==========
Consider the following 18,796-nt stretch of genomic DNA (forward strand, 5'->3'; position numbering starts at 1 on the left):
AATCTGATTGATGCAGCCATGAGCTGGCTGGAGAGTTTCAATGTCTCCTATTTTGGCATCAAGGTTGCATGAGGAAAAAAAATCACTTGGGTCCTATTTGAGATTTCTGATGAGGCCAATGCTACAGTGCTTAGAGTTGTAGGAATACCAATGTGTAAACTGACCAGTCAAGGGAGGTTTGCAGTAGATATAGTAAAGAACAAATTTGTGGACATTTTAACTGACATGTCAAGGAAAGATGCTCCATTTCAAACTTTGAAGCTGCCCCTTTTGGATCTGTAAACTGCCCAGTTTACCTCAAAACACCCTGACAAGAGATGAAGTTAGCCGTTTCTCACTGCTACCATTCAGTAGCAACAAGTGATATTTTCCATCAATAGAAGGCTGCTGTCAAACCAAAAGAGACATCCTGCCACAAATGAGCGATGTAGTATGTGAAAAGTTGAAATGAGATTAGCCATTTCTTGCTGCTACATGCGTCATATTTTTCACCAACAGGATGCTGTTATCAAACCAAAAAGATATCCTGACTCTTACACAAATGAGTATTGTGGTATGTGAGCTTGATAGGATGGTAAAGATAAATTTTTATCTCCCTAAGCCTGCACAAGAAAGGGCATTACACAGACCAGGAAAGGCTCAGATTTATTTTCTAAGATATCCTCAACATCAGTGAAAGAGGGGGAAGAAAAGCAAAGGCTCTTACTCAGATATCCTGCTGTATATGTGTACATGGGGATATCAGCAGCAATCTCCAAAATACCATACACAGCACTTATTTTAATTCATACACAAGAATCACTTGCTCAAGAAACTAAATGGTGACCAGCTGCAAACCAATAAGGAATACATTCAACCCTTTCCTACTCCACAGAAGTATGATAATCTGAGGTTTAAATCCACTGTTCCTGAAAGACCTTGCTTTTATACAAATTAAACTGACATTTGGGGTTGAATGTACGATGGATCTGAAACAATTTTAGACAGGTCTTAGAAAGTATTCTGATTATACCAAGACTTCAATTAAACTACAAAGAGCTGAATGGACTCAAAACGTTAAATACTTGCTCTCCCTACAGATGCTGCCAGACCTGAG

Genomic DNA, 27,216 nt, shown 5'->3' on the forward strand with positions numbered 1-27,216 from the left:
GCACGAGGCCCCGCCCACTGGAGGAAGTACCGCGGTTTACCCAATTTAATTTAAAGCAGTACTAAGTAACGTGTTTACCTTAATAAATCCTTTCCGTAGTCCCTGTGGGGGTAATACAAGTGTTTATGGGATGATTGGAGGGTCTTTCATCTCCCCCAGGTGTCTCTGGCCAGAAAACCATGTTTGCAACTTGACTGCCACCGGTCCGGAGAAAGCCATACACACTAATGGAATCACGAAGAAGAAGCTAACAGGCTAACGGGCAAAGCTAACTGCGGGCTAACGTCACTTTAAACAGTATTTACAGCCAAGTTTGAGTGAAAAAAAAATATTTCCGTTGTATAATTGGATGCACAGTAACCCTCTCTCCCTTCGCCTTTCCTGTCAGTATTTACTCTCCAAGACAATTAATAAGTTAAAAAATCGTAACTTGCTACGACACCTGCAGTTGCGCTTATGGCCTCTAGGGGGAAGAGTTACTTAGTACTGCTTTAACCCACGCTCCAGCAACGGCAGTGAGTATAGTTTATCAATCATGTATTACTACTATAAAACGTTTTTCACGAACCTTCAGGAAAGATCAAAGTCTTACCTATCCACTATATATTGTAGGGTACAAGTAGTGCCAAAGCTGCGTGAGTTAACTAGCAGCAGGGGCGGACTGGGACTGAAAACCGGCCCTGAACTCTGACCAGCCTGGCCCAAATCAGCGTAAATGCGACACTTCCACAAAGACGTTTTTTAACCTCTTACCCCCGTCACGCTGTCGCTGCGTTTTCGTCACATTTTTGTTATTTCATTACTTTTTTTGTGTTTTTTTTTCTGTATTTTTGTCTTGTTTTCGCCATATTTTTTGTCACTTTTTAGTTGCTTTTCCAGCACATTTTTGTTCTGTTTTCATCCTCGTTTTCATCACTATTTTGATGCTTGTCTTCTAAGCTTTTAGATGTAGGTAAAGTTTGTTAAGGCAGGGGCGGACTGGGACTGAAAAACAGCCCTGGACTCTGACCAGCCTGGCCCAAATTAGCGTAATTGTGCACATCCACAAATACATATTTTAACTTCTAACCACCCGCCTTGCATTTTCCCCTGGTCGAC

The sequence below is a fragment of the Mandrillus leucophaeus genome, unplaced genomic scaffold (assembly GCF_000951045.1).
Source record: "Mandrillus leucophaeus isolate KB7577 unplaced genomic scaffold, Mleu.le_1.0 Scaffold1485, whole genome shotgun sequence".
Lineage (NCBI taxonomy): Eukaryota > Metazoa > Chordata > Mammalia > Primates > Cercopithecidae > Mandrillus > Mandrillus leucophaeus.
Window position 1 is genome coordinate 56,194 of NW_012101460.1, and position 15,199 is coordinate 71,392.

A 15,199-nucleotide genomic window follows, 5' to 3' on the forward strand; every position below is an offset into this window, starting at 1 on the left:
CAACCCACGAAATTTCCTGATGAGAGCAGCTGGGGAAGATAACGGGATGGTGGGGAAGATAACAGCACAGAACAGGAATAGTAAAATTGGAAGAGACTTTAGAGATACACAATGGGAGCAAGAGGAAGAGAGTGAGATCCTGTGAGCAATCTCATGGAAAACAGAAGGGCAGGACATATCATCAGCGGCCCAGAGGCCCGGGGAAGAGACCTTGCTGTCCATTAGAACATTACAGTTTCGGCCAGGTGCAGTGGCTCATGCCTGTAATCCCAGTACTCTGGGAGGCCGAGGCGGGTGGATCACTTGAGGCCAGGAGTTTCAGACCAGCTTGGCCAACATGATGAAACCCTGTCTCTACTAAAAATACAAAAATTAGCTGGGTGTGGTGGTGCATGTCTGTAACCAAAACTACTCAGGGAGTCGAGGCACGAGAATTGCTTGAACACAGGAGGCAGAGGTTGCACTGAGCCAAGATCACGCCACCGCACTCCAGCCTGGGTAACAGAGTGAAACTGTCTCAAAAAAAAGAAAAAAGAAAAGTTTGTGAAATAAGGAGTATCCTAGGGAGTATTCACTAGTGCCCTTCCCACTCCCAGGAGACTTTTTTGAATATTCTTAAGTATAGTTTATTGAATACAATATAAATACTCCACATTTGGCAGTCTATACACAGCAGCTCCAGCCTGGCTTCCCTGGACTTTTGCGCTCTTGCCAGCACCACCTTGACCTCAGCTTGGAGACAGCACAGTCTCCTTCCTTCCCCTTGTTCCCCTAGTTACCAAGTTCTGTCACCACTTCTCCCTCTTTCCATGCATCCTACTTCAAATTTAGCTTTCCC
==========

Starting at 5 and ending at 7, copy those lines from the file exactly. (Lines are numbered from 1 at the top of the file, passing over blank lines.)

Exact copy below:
The sequence below is a fragment of the Mandrillus leucophaeus genome, unplaced genomic scaffold (assembly GCF_000951045.1).
Source record: "Mandrillus leucophaeus isolate KB7577 unplaced genomic scaffold, Mleu.le_1.0 Scaffold1485, whole genome shotgun sequence".
Lineage (NCBI taxonomy): Eukaryota > Metazoa > Chordata > Mammalia > Primates > Cercopithecidae > Mandrillus > Mandrillus leucophaeus.